k. The batteries of McCartney, Cowan, and Rhodes opened on the work, over the heads of the attacking column, which moved steadily on in the face of a terrific blaze of musketry, with arms a-port, and without firing a shot, up to the very face of the enemy's position. It poured, a flood of savage faces and plunging bayonets, over the crest of the work and into the midst of the enemy, capturing in an instant nine hundred and fifty of the very men who had stampeded the brigades of Shaler and Seymour on Friday night in the Wilderness, and sending a scattering volley after a host of flying rebels. Twelve guns also came into our possession. This, if I am correct, was the only material success accomplished in the attack of Tuesday evening. What Burnside did on the left I have not heard. The position thus gained by Upton not being supported, and being too far in advance of the general line to be occupied with safety, had to be abandoned. The guns were spiked as they stood. It is said
to report to-day the result of an engagement between our forces under the command of Brigadier-General T. Seymour and the enemy, occuring at a place known as Olustee, Fla., and distant from Jacksonvie for the expedition, and was, on my request, by written order, directed to report to Brigadier-General T. Seymour, a general, from personal acquaintance, possessing the highest degree of confidence a concerted action and foresight became, indeed, so far dominant, that before embarking with General Seymour on the Maple Leaf, I would fortify myself by the assurance of the Department Commander, thaon accordingly. Thus matters stood, when on Thursday (eighteenth) I received notice from General Seymour that we would leave at once for the front. Not exactly that we expected then a sanguinary r the conscientious attention to duty which has characterized his administration. (Signed) T. Seymour, Brig.-General, U. S. V., Commanding. To Surgeon Majer. sir: In drawing a resume from my
nue the course stated in your communication. I have the honor to be, very respectfully, your obedient servant, J. Foster, Major-General Commanding. D. C. Wager, Assistant Adjutant-General. Charleston, June 14. For some time past it has been known that a batch of Yankee prisoners, comprising the highest rank now in our hands, were soon to be brought hither to share the pleasure of the bombardment. They accordingly arrived on Sunday. We give a list of their names and rank: Brig.-Gen. Seymour, Col. W. C. Lee, Brig.-Gen. Wessels, Col. R. White, Brig.-Gen. Scammon, Col. H. O. Bolinger, Brig.-Gen. Shaler, Col. H. L. Brown, Brig.-Gen. Heckman, Col. E. L. Dana, Col. T. G. Grover, Col. E. Fardell, Col. R. Hawkins, Lt.-Col. E. G. Hays, Col. W. Harriman, Lt.-Col. N. B. Hunter, Col. J. H. Lebman, Lt.-Col. T. N. Higgin botham, Col. O. H. Lagrange, Major J. E. Clarke, Major D. A. Carpenter, Major W. Crandall, Major H. D. Gant, Major J. Hall, Major J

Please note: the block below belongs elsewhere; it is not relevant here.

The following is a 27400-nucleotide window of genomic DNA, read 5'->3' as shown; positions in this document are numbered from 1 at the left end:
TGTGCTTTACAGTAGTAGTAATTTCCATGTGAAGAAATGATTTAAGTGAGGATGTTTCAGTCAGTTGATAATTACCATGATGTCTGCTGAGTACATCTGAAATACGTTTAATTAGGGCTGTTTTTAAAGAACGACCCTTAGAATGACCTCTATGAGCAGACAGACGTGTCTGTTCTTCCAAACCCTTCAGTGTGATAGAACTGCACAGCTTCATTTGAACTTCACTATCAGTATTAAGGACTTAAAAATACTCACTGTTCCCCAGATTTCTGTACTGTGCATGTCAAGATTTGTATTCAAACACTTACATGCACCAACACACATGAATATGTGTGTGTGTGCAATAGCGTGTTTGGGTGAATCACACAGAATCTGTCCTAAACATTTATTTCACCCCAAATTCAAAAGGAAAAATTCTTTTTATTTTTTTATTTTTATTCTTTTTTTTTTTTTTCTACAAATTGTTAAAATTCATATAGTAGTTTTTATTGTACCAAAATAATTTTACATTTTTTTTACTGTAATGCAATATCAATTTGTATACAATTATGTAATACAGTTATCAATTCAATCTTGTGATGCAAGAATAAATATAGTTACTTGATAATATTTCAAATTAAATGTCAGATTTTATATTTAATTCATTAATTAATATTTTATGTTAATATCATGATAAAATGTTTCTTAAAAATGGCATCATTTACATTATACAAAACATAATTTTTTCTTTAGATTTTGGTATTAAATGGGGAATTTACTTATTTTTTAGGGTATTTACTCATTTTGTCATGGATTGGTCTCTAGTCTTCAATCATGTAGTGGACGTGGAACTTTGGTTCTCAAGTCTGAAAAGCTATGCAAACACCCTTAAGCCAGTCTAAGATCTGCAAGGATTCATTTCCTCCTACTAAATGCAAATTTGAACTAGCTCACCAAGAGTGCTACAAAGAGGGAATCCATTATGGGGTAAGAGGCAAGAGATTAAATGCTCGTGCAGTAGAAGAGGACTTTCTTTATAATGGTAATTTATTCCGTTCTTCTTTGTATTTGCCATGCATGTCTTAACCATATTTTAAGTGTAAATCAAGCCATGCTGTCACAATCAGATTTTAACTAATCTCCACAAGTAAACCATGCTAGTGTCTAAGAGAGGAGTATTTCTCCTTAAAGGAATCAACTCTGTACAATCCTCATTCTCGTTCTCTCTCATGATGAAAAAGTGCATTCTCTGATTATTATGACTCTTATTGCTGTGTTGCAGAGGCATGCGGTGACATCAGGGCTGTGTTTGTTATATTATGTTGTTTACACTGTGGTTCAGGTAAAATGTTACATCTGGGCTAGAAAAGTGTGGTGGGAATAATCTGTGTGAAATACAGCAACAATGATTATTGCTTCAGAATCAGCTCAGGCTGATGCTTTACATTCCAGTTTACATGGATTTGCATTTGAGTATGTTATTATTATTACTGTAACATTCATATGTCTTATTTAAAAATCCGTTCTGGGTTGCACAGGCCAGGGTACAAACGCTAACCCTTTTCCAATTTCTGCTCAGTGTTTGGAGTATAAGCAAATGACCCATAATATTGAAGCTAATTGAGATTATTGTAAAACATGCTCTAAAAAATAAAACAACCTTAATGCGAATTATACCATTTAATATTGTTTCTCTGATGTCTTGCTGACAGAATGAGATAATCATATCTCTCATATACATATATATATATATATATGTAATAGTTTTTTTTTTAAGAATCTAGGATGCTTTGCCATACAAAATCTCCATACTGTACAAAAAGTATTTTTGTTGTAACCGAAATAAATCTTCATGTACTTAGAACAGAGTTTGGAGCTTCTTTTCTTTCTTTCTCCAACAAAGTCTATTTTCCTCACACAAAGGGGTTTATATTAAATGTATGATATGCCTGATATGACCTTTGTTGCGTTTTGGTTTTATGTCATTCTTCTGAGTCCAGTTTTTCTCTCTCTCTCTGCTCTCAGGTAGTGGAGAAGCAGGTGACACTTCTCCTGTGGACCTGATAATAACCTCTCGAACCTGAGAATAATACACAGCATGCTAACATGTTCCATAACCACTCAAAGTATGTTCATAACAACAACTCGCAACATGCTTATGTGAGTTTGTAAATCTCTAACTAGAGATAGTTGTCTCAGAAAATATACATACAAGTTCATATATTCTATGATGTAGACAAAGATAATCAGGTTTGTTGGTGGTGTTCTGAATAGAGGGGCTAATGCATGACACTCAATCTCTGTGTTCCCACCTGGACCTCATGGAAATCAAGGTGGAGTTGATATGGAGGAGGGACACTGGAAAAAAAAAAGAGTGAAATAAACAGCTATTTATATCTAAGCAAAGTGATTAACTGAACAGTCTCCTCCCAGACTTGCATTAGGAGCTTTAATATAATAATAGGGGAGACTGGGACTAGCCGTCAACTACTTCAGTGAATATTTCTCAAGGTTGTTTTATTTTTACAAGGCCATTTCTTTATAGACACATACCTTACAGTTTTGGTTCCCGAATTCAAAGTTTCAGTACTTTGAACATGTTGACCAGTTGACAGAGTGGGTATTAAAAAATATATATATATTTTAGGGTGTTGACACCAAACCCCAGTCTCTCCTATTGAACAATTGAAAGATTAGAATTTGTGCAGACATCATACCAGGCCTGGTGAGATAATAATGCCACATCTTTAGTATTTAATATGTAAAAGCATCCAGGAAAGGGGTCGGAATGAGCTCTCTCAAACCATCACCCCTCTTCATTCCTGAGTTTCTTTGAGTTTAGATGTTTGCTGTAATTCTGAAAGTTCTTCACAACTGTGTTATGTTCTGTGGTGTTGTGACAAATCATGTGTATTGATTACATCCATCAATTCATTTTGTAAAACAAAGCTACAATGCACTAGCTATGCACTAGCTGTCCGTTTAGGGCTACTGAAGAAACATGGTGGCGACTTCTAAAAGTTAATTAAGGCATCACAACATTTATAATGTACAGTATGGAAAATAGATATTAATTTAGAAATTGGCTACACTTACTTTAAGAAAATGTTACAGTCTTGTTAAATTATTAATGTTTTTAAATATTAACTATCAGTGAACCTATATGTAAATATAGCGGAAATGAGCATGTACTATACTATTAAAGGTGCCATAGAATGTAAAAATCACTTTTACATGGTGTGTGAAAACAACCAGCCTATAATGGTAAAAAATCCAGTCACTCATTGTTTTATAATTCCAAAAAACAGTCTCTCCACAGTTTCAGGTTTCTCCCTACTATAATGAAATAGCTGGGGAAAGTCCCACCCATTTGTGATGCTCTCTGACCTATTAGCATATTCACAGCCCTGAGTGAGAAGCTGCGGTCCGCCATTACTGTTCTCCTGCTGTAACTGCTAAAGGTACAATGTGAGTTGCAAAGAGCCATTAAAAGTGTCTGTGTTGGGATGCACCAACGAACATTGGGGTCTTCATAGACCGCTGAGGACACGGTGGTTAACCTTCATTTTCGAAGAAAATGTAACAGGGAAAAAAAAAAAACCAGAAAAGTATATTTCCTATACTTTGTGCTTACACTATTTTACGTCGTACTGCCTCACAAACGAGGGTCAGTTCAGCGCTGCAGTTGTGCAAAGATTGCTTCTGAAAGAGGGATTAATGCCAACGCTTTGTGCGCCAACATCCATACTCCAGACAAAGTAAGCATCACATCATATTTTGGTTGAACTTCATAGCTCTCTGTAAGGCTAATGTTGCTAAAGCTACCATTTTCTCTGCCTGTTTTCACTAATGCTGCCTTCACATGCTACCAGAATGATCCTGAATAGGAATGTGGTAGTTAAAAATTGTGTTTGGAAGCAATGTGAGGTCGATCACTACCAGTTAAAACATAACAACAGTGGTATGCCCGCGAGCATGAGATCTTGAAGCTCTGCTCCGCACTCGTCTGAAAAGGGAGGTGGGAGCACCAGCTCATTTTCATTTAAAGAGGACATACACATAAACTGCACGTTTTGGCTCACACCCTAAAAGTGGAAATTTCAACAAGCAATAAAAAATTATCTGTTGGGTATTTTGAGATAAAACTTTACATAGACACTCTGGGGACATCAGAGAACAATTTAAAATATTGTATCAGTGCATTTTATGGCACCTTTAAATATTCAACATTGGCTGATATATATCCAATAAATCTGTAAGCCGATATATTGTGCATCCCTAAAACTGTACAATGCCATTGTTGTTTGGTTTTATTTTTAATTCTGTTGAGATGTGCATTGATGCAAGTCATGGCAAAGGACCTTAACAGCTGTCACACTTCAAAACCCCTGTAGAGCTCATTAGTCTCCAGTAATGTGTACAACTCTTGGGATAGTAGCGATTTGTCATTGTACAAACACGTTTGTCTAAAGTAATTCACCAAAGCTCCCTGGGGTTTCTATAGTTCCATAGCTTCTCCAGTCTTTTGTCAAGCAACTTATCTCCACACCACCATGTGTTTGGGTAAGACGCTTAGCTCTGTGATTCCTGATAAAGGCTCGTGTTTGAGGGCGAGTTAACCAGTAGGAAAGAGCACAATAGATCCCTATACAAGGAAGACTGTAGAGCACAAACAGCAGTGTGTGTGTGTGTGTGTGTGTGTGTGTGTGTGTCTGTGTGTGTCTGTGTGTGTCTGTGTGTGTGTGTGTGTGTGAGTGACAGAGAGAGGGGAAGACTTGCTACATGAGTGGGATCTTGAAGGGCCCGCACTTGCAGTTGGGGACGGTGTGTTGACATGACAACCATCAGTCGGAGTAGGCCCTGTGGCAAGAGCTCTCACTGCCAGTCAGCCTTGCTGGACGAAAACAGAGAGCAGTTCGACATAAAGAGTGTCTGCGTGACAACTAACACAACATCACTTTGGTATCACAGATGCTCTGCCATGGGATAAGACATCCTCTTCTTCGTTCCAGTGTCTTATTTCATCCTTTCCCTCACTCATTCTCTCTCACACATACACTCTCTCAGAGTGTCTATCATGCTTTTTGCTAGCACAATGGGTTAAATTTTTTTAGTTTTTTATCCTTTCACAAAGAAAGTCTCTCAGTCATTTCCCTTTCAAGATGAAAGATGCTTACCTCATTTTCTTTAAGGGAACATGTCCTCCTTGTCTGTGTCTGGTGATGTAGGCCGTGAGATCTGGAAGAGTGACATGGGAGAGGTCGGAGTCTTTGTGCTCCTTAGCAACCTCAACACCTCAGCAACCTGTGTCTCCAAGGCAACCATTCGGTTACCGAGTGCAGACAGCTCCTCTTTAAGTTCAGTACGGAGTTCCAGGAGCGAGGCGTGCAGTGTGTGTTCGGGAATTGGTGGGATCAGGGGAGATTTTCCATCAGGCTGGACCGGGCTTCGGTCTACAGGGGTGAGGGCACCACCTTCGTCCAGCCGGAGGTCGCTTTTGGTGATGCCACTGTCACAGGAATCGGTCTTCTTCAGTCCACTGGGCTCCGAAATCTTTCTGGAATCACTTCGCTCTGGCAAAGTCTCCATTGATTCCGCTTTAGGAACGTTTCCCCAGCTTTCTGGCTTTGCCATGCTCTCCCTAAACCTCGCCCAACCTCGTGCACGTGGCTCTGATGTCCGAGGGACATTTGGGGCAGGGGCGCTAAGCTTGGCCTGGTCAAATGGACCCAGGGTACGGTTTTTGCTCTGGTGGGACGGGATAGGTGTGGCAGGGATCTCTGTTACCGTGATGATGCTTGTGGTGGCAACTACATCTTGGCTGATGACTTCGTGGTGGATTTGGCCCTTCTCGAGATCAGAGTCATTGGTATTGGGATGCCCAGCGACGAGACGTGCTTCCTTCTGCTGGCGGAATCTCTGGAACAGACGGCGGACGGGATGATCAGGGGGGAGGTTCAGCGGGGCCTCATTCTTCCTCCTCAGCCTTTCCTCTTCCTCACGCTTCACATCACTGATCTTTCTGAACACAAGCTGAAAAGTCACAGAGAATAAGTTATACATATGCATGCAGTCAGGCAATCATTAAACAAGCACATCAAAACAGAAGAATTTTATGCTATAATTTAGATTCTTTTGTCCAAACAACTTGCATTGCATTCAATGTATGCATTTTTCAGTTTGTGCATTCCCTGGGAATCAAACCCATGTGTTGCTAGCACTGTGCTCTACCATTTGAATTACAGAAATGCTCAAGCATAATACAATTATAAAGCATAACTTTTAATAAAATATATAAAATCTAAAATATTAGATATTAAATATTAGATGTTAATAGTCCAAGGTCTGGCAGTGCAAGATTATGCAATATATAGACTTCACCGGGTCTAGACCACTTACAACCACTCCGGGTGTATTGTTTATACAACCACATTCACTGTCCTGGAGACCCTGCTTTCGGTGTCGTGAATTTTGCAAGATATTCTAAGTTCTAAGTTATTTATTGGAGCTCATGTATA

ad of the Sixth corps the enemy commenced withdrawing. Major-General Wright was ordered to put Seymour's division into position at once, and advance and carry the road, which was done at a point abo from Deatonsville. As soon as the road was in our possession, Wright was directed to push General Seymour on, the enemy falling back, skirmishing briskly. Their resistance growing stubborn, a haltget up Wheaton's division of the Sixth corps, which went into position on the left of the road, Seymour being on the right. Wheaton was ordered to guide right, with his right connecting with SeymourSeymour's left and resting on the road. I still felt the great importance of pushing the enemy, and was unwilling to wait for Getty's division of the Sixth corps to get up. I therefore ordered an advance, , who were in position on commanding ground south of the creek. This attack by Wheaton's and Seymour's divisions was splendid, but no more than I had reason to expect from the gallant Sixth corps.